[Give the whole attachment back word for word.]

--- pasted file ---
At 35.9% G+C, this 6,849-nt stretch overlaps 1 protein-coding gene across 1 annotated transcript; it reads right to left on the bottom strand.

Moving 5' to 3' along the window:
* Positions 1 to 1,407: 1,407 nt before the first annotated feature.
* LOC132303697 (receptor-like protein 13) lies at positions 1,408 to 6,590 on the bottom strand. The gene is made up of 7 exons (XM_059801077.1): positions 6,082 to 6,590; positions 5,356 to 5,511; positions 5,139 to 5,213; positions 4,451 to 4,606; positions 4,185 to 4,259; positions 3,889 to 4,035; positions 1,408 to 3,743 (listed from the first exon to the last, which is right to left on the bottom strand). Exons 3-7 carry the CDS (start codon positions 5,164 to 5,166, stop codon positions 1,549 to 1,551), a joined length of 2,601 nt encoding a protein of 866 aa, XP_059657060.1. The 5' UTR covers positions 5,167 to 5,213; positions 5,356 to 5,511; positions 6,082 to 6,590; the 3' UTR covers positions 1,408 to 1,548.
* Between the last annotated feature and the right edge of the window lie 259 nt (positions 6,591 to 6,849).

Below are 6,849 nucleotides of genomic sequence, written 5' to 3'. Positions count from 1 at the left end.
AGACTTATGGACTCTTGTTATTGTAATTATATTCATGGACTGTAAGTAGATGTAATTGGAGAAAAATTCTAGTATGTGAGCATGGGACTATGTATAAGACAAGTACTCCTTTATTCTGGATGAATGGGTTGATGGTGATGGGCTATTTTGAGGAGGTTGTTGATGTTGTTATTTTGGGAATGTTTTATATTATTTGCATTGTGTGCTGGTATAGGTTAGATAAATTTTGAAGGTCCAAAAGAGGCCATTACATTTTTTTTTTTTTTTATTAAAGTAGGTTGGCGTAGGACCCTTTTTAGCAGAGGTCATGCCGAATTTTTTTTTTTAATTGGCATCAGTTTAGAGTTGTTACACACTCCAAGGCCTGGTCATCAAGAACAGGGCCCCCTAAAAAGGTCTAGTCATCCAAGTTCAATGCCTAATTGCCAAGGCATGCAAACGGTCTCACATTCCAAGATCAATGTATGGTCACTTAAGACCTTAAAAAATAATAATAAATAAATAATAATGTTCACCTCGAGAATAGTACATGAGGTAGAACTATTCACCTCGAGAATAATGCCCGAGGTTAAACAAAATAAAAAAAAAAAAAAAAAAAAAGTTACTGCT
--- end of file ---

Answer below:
At 35.9% G+C, this 6,849-nt stretch overlaps 1 protein-coding gene across 1 annotated transcript; it reads right to left on the bottom strand.

Moving 5' to 3' along the window:
* Positions 1 to 1,407: 1,407 nt before the first annotated feature.
* LOC132303697 (receptor-like protein 13) lies at positions 1,408 to 6,590 on the bottom strand. The gene is made up of 7 exons (XM_059801077.1): positions 6,082 to 6,590; positions 5,356 to 5,511; positions 5,139 to 5,213; positions 4,451 to 4,606; positions 4,185 to 4,259; positions 3,889 to 4,035; positions 1,408 to 3,743 (listed from the first exon to the last, which is right to left on the bottom strand). Exons 3-7 carry the CDS (start codon positions 5,164 to 5,166, stop codon positions 1,549 to 1,551), a joined length of 2,601 nt encoding a protein of 866 aa, XP_059657060.1. The 5' UTR covers positions 5,167 to 5,213; positions 5,356 to 5,511; positions 6,082 to 6,590; the 3' UTR covers positions 1,408 to 1,548.
* Between the last annotated feature and the right edge of the window lie 259 nt (positions 6,591 to 6,849).

Below are 6,849 nucleotides of genomic sequence, written 5' to 3'. Positions count from 1 at the left end.
AGACTTATGGACTCTTGTTATTGTAATTATATTCATGGACTGTAAGTAGATGTAATTGGAGAAAAATTCTAGTATGTGAGCATGGGACTATGTATAAGACAAGTACTCCTTTATTCTGGATGAATGGGTTGATGGTGATGGGCTATTTTGAGGAGGTTGTTGATGTTGTTATTTTGGGAATGTTTTATATTATTTGCATTGTGTGCTGGTATAGGTTAGATAAATTTTGAAGGTCCAAAAGAGGCCATTACATTTTTTTTTTTTTTTATTAAAGTAGGTTGGCGTAGGACCCTTTTTAGCAGAGGTCATGCCGAATTTTTTTTTTTAATTGGCATCAGTTTAGAGTTGTTACACACTCCAAGGCCTGGTCATCAAGAACAGGGCCCCCTAAAAAGGTCTAGTCATCCAAGTTCAATGCCTAATTGCCAAGGCATGCAAACGGTCTCACATTCCAAGATCAATGTATGGTCACTTAAGACCTTAAAAAATAATAATAAATAAATAATAATGTTCACCTCGAGAATAGTACATGAGGTAGAACTATTCACCTCGAGAATAATGCCCGAGGTTAAACAAAATAAAAAAAAAAAAAAAAAAAAAGTTACTGCT